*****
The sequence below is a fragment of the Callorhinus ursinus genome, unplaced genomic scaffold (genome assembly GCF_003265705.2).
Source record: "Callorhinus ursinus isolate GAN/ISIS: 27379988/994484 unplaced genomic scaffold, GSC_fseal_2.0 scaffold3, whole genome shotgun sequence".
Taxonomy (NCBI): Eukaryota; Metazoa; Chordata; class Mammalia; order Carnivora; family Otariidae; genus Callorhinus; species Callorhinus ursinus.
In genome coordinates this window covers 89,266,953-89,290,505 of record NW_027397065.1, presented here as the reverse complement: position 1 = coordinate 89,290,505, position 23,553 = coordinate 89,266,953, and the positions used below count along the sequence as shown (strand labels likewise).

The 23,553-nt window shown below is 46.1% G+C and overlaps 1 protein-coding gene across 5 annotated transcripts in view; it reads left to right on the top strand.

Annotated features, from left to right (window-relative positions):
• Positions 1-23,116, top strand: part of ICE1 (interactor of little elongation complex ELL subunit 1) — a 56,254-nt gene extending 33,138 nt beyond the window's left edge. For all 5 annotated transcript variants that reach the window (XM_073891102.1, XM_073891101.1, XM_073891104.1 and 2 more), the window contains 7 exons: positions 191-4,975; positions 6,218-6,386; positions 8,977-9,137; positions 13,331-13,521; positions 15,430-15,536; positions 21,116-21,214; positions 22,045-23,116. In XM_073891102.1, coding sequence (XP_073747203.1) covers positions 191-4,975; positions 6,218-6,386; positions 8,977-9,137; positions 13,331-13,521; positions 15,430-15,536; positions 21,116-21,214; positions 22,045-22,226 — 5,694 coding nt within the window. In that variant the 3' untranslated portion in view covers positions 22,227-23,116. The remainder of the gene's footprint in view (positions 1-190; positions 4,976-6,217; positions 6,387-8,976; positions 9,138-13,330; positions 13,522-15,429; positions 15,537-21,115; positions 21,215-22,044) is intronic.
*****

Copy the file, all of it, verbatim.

The sequence below is a fragment of the Callorhinus ursinus genome, unplaced genomic scaffold (genome assembly GCF_003265705.2).
Source record: "Callorhinus ursinus isolate GAN/ISIS: 27379988/994484 unplaced genomic scaffold, GSC_fseal_2.0 scaffold3, whole genome shotgun sequence".
Taxonomy (NCBI): Eukaryota; Metazoa; Chordata; class Mammalia; order Carnivora; family Otariidae; genus Callorhinus; species Callorhinus ursinus.
In genome coordinates this window covers 89,266,953-89,290,505 of record NW_027397065.1, presented here as the reverse complement: position 1 = coordinate 89,290,505, position 23,553 = coordinate 89,266,953, and the positions used below count along the sequence as shown (strand labels likewise).

The 23,553-nt window shown below is 46.1% G+C and overlaps 1 protein-coding gene across 5 annotated transcripts in view; it reads left to right on the top strand.

Annotated features, from left to right (window-relative positions):
• Positions 1-23,116, top strand: part of ICE1 (interactor of little elongation complex ELL subunit 1) — a 56,254-nt gene extending 33,138 nt beyond the window's left edge. For all 5 annotated transcript variants that reach the window (XM_073891102.1, XM_073891101.1, XM_073891104.1 and 2 more), the window contains 7 exons: positions 191-4,975; positions 6,218-6,386; positions 8,977-9,137; positions 13,331-13,521; positions 15,430-15,536; positions 21,116-21,214; positions 22,045-23,116. In XM_073891102.1, coding sequence (XP_073747203.1) covers positions 191-4,975; positions 6,218-6,386; positions 8,977-9,137; positions 13,331-13,521; positions 15,430-15,536; positions 21,116-21,214; positions 22,045-22,226 — 5,694 coding nt within the window. In that variant the 3' untranslated portion in view covers positions 22,227-23,116. The remainder of the gene's footprint in view (positions 1-190; positions 4,976-6,217; positions 6,387-8,976; positions 9,138-13,330; positions 13,522-15,429; positions 15,537-21,115; positions 21,215-22,044) is intronic.